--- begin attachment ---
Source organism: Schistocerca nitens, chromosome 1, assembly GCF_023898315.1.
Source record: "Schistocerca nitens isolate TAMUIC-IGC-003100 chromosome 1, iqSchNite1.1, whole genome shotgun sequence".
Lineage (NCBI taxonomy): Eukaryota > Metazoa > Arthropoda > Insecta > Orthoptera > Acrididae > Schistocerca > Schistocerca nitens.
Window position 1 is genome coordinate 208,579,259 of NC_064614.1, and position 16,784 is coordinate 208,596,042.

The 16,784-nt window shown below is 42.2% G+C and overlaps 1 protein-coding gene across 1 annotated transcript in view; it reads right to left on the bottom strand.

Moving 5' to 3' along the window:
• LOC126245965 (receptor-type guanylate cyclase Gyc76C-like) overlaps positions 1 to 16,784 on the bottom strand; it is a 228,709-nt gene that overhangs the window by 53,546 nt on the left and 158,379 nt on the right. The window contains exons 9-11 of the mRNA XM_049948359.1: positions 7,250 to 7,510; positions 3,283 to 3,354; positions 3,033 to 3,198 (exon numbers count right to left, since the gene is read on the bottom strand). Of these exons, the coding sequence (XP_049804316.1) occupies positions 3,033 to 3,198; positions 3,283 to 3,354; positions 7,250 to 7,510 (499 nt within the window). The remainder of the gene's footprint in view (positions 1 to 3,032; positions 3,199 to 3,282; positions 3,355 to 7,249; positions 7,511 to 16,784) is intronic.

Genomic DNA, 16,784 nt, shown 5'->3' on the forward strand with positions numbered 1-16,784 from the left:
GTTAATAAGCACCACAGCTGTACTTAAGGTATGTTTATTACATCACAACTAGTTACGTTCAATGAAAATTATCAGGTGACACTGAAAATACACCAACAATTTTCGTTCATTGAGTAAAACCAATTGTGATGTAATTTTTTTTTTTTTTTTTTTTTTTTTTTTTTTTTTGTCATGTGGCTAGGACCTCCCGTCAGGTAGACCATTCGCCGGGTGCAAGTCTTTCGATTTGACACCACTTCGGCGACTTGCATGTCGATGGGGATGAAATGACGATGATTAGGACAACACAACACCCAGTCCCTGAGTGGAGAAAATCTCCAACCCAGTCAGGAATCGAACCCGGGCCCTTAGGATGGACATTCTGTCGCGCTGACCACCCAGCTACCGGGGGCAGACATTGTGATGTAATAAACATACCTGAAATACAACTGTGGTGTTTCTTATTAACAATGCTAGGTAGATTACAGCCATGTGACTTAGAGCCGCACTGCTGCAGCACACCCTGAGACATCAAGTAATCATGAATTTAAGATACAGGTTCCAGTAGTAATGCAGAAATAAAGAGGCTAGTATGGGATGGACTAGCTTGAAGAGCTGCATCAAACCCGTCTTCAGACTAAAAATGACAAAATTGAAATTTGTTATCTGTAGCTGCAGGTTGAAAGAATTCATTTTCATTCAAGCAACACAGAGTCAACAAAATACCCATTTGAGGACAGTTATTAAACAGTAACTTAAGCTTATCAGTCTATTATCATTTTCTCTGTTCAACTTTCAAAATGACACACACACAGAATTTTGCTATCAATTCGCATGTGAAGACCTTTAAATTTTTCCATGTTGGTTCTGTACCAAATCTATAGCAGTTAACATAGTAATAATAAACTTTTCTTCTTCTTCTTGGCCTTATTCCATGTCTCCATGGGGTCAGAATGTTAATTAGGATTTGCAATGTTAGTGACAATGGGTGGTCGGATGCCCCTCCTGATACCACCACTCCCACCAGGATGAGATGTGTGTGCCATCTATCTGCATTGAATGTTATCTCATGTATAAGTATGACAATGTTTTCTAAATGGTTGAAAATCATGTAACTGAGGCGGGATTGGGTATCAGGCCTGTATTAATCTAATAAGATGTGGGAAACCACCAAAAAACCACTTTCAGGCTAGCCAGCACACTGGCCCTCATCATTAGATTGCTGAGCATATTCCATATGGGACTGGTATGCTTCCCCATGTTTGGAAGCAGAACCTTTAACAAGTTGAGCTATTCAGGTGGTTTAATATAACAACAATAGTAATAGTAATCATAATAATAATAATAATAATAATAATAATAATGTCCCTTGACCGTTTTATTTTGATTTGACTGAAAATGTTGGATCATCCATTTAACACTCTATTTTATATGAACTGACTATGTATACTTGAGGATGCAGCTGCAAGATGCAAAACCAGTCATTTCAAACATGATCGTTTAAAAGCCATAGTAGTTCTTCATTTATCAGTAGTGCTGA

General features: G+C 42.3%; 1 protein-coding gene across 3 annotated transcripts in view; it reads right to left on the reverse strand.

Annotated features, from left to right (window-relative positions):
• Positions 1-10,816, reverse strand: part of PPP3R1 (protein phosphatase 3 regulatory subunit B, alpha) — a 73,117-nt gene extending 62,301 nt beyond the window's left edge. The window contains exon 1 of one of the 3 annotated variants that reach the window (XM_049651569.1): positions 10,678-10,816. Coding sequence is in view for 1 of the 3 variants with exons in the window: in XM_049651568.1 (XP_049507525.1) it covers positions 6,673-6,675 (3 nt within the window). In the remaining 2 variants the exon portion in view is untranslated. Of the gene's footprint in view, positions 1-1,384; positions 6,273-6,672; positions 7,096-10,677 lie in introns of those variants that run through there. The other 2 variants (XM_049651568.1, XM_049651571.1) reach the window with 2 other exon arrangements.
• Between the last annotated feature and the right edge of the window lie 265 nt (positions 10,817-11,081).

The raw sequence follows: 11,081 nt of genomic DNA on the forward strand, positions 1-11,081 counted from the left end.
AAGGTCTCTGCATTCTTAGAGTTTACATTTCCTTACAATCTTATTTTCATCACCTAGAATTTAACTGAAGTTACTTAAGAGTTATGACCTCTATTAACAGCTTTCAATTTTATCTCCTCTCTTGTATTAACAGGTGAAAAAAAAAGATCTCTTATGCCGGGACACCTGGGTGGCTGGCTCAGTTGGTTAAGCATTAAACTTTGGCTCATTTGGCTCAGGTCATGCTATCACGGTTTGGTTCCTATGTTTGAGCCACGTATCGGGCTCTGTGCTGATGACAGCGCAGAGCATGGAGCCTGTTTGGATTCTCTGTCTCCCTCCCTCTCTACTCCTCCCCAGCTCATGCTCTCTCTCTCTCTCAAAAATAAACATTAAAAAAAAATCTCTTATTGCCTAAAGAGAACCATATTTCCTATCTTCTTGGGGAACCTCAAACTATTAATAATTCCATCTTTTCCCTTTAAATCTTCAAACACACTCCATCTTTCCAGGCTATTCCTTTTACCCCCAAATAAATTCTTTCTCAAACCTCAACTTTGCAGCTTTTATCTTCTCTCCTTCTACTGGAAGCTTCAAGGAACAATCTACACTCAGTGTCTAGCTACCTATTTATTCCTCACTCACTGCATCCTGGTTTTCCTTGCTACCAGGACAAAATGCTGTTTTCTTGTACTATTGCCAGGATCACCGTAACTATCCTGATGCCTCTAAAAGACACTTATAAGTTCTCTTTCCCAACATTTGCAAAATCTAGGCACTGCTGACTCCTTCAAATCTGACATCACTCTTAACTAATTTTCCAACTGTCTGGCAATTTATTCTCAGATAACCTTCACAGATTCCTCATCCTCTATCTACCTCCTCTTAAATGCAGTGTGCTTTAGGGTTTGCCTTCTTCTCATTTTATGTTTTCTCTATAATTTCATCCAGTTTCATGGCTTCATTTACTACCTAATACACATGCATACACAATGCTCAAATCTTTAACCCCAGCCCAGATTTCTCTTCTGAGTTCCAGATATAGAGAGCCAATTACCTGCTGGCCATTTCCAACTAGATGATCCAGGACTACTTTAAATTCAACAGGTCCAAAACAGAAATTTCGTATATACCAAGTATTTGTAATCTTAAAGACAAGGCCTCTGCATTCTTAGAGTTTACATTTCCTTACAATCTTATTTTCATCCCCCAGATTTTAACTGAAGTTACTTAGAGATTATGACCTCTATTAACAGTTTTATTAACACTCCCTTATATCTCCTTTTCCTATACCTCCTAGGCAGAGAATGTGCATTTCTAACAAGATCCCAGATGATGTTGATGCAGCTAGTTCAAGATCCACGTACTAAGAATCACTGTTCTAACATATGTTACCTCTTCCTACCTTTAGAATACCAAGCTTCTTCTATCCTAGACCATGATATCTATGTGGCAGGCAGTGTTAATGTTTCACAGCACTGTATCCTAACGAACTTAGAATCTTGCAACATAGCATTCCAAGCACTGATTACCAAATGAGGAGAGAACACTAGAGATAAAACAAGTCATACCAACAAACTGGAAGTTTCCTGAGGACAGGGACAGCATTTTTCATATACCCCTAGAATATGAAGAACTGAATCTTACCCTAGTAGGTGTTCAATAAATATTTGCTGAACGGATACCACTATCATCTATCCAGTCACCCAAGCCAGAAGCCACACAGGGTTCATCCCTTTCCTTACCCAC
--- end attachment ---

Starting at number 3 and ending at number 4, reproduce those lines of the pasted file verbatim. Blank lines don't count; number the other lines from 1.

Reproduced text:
Lineage (NCBI taxonomy): Eukaryota > Metazoa > Arthropoda > Insecta > Orthoptera > Acrididae > Schistocerca > Schistocerca nitens.
Window position 1 is genome coordinate 208,579,259 of NC_064614.1, and position 16,784 is coordinate 208,596,042.